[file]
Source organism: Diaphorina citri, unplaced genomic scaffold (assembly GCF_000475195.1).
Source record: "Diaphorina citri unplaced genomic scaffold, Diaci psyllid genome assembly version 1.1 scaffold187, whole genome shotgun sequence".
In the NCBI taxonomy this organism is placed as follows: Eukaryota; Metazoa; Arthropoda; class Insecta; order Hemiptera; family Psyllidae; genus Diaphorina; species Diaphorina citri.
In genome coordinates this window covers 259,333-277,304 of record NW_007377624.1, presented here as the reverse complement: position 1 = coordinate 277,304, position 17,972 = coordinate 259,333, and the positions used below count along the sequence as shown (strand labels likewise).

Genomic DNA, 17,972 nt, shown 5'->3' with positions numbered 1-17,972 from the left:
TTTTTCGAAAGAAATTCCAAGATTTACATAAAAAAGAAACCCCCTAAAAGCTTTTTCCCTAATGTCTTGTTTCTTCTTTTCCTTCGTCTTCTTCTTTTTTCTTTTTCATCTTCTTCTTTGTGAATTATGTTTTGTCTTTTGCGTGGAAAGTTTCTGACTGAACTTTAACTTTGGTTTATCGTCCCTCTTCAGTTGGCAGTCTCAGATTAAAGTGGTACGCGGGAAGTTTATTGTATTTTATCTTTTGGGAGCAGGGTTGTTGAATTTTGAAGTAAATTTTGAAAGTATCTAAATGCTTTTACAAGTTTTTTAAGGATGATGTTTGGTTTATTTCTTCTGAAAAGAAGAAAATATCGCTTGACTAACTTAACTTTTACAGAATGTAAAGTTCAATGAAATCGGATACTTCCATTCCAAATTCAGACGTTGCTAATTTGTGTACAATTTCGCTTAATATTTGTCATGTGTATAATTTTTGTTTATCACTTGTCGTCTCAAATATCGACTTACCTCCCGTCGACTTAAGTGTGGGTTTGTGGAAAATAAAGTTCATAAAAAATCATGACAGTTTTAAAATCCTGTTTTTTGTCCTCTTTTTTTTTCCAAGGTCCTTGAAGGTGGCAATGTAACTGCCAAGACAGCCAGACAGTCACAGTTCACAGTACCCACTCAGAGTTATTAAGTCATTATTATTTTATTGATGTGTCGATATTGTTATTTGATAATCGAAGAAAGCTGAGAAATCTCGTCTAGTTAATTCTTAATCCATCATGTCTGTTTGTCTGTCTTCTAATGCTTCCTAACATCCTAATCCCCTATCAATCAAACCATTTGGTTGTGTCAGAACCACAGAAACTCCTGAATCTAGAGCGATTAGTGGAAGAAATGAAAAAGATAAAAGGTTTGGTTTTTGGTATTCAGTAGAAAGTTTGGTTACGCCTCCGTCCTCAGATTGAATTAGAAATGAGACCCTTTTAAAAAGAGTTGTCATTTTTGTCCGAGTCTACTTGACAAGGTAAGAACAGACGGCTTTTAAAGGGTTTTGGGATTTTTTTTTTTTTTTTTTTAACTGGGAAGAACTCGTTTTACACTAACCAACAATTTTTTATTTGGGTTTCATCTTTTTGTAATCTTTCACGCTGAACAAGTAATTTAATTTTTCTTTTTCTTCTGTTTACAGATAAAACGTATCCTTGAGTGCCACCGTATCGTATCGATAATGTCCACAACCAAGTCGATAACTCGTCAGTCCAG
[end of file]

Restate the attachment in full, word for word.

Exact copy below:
Source organism: Diaphorina citri, unplaced genomic scaffold (assembly GCF_000475195.1).
Source record: "Diaphorina citri unplaced genomic scaffold, Diaci psyllid genome assembly version 1.1 scaffold187, whole genome shotgun sequence".
In the NCBI taxonomy this organism is placed as follows: Eukaryota; Metazoa; Arthropoda; class Insecta; order Hemiptera; family Psyllidae; genus Diaphorina; species Diaphorina citri.
In genome coordinates this window covers 259,333-277,304 of record NW_007377624.1, presented here as the reverse complement: position 1 = coordinate 277,304, position 17,972 = coordinate 259,333, and the positions used below count along the sequence as shown (strand labels likewise).

Genomic DNA, 17,972 nt, shown 5'->3' with positions numbered 1-17,972 from the left:
TTTTTCGAAAGAAATTCCAAGATTTACATAAAAAAGAAACCCCCTAAAAGCTTTTTCCCTAATGTCTTGTTTCTTCTTTTCCTTCGTCTTCTTCTTTTTTCTTTTTCATCTTCTTCTTTGTGAATTATGTTTTGTCTTTTGCGTGGAAAGTTTCTGACTGAACTTTAACTTTGGTTTATCGTCCCTCTTCAGTTGGCAGTCTCAGATTAAAGTGGTACGCGGGAAGTTTATTGTATTTTATCTTTTGGGAGCAGGGTTGTTGAATTTTGAAGTAAATTTTGAAAGTATCTAAATGCTTTTACAAGTTTTTTAAGGATGATGTTTGGTTTATTTCTTCTGAAAAGAAGAAAATATCGCTTGACTAACTTAACTTTTACAGAATGTAAAGTTCAATGAAATCGGATACTTCCATTCCAAATTCAGACGTTGCTAATTTGTGTACAATTTCGCTTAATATTTGTCATGTGTATAATTTTTGTTTATCACTTGTCGTCTCAAATATCGACTTACCTCCCGTCGACTTAAGTGTGGGTTTGTGGAAAATAAAGTTCATAAAAAATCATGACAGTTTTAAAATCCTGTTTTTTGTCCTCTTTTTTTTTCCAAGGTCCTTGAAGGTGGCAATGTAACTGCCAAGACAGCCAGACAGTCACAGTTCACAGTACCCACTCAGAGTTATTAAGTCATTATTATTTTATTGATGTGTCGATATTGTTATTTGATAATCGAAGAAAGCTGAGAAATCTCGTCTAGTTAATTCTTAATCCATCATGTCTGTTTGTCTGTCTTCTAATGCTTCCTAACATCCTAATCCCCTATCAATCAAACCATTTGGTTGTGTCAGAACCACAGAAACTCCTGAATCTAGAGCGATTAGTGGAAGAAATGAAAAAGATAAAAGGTTTGGTTTTTGGTATTCAGTAGAAAGTTTGGTTACGCCTCCGTCCTCAGATTGAATTAGAAATGAGACCCTTTTAAAAAGAGTTGTCATTTTTGTCCGAGTCTACTTGACAAGGTAAGAACAGACGGCTTTTAAAGGGTTTTGGGATTTTTTTTTTTTTTTTTTTAACTGGGAAGAACTCGTTTTACACTAACCAACAATTTTTTATTTGGGTTTCATCTTTTTGTAATCTTTCACGCTGAACAAGTAATTTAATTTTTCTTTTTCTTCTGTTTACAGATAAAACGTATCCTTGAGTGCCACCGTATCGTATCGATAATGTCCACAACCAAGTCGATAACTCGTCAGTCCAG